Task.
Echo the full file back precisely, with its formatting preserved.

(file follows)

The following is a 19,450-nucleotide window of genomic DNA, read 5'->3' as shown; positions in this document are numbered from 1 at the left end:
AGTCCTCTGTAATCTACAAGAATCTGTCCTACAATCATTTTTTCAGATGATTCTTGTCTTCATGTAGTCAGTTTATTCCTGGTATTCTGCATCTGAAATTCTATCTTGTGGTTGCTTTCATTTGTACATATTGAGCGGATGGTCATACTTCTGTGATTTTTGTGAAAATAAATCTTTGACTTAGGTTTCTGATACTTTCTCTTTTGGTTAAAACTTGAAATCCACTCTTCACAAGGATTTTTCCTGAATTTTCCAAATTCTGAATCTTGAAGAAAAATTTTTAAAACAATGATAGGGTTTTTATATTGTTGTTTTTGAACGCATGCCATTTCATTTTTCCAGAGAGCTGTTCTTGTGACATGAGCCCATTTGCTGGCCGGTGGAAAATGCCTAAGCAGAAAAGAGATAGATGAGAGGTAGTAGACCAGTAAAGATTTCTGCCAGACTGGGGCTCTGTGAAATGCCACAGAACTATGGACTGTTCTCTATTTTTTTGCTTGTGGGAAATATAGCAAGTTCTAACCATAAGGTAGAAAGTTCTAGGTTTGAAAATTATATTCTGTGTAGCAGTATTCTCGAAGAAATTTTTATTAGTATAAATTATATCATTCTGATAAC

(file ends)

The following is a 19,450-nucleotide window of genomic DNA, read 5'->3' as shown; positions in this document are numbered from 1 at the left end:
AGTCCTCTGTAATCTACAAGAATCTGTCCTACAATCATTTTTTCAGATGATTCTTGTCTTCATGTAGTCAGTTTATTCCTGGTATTCTGCATCTGAAATTCTATCTTGTGGTTGCTTTCATTTGTACATATTGAGCGGATGGTCATACTTCTGTGATTTTTGTGAAAATAAATCTTTGACTTAGGTTTCTGATACTTTCTCTTTTGGTTAAAACTTGAAATCCACTCTTCACAAGGATTTTTCCTGAATTTTCCAAATTCTGAATCTTGAAGAAAAATTTTTAAAACAATGATAGGGTTTTTATATTGTTGTTTTTGAACGCATGCCATTTCATTTTTCCAGAGAGCTGTTCTTGTGACATGAGCCCATTTGCTGGCCGGTGGAAAATGCCTAAGCAGAAAAGAGATAGATGAGAGGTAGTAGACCAGTAAAGATTTCTGCCAGACTGGGGCTCTGTGAAATGCCACAGAACTATGGACTGTTCTCTATTTTTTTGCTTGTGGGAAATATAGCAAGTTCTAACCATAAGGTAGAAAGTTCTAGGTTTGAAAATTATATTCTGTGTAGCAGTATTCTCGAAGAAATTTTTATTAGTATAAATTATATCATTCTGATAAC